Since its inception in 2011, the Research Catalogue (RC) has been developed around ‘expositions,’ that is, digital objects unique to the RC for the authoring and publishing of practice as research. This journal, of course, has been heavily invested in the format of expositions from the onset,  inviting artists and authors to experiment with what is possible, and encouraging peer reviewers – and readers in general – to contemplate the prospect that the most exciting research may defy the criteria that bureaucracy has developed to assess and file artistic research. 
Up to and including this issue, all expositions in JAR have been made using what is now called the ‘graphical editor,’ a workspace where tools containing various types of media are dropped onto a page. Those pages could be conceived to resemble poster presentations enhanced through (1) time-based and interactive content (e.g. video), (2) more in-depth textual passages (through the use of pop-overs or the repositioning of the browser window), and (3) an absence of size restrictions.  Much of this functions through the absolute positioning of content (x and y coordinates), allowing for complex spatial constellations of the kind that, for instance, Caroline Picard (JAR7) or Matilde Meireles and Diogo Alvim (JAR14) used in their expositions.
While such expositions offer a lot of new possibilities for the articulation of research, the increased use of mobile technology has also shown the limits of this model: the missing device responsiveness makes it very difficult to engage with some expositions on small screens. Thus, since last year, a new, so-called ‘text-based editor’ has been made available, which still supports most media, but which does not require absolute positioning, resulting in more standard web pages that can be rendered dynamically by the internet browser. Currently, expositions created with the standard graphical editor cannot be opened with the text-based editor and vice versa, but it is envisaged that both models will converge at some point, allowing for a separation of an exposition from the editor through which it was created. Hence, choices regarding, for instance, absolute vs dynamic layout will cease to be predetermined by the RC workspace and become part of the authoring of an exposition. This will eventually include a more complex, programmable responsiveness of expositions.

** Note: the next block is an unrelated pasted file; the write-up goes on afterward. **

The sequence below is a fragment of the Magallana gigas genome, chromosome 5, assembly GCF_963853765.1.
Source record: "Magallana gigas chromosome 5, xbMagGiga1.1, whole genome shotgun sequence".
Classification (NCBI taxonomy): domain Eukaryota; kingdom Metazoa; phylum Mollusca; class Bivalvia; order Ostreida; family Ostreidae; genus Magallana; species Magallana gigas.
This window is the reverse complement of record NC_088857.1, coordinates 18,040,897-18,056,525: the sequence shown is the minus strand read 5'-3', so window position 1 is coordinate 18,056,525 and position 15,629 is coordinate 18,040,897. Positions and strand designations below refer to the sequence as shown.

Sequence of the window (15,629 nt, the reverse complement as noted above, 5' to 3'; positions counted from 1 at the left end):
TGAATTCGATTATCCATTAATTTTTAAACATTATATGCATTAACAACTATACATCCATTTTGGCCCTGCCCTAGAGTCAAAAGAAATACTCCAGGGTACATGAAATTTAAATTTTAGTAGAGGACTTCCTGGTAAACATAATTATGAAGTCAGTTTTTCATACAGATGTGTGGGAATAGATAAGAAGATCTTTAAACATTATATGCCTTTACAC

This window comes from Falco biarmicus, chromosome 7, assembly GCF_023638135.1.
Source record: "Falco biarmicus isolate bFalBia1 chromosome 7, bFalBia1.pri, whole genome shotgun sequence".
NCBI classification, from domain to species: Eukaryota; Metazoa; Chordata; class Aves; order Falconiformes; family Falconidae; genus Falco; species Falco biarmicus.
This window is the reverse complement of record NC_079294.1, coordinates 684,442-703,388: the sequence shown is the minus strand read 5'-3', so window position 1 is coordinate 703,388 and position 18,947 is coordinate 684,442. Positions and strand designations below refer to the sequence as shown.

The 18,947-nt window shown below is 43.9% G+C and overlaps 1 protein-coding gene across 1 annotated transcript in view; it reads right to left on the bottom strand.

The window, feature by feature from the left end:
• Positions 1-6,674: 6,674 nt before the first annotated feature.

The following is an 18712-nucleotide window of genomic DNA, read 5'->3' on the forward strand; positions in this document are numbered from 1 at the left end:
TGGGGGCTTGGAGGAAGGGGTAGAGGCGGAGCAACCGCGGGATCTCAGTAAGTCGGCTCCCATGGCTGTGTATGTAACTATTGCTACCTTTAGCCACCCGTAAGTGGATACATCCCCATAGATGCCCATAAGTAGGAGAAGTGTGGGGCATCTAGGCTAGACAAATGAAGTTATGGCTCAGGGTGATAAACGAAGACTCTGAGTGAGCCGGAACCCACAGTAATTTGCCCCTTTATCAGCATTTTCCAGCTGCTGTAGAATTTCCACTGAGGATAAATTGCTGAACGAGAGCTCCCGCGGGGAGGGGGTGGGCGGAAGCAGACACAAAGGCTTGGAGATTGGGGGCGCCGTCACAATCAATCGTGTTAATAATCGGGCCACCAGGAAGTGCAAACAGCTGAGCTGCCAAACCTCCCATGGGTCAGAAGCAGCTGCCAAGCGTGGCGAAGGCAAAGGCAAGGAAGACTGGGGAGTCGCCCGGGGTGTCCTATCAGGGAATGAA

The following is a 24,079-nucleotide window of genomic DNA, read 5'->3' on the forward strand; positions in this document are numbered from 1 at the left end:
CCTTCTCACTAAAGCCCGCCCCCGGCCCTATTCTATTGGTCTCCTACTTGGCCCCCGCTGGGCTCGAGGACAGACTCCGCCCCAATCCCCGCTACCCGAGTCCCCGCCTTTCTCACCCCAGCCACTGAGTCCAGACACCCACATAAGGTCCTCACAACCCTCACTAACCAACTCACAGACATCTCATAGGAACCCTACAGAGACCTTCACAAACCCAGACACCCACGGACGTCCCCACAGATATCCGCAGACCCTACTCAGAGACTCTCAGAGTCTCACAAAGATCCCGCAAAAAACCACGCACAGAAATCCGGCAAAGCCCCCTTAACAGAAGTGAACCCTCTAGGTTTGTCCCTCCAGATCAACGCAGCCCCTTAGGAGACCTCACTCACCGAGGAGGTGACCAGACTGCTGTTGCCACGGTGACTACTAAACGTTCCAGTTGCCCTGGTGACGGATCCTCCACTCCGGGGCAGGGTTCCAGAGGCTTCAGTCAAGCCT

Beyond the technical implications of the development towards expositions as abstract digital objects, the most exciting aspect has to do with the relationships between expositions and their constraints. In particular, we have to acknowledge that the RC – and with it JAR – has so far displayed a bias towards visuality. While the play of visible and invisible objects that is created as the browser window is moved across a page has temporal implications, events can so far not really be choreographed: while a reader may rewind a video, it is virtually impossible to do so for a page with multiple time-based elements; standard text or image tools have a specific place in which they are shown, but not a specific time when they are shown, etc.
Hence, RC expositions need to be more flexible to adapt to the many approaches that artists may employ when exposing their practice as research. While the exposing practice need not be conceived as identical with the practice that is exposed, the relationship an exposition creates between layers of practice is vital to the expositional power on which the achievement of, for instance, transdisciplinarity depends between a discipline (or practice) and another. In effect, the technical constraints at times obscure those relationships, in particular when artists work against conventional formats. This is apparent even when expositions are text-heavy; some researchers, for instance, chose to horizontally offset linear text by either breaking a column or by arranging sections next to each other across the width of a page. While there is no doubt that those choices impact on the meaning of an exposition, what the effect exactly consists of is often debated.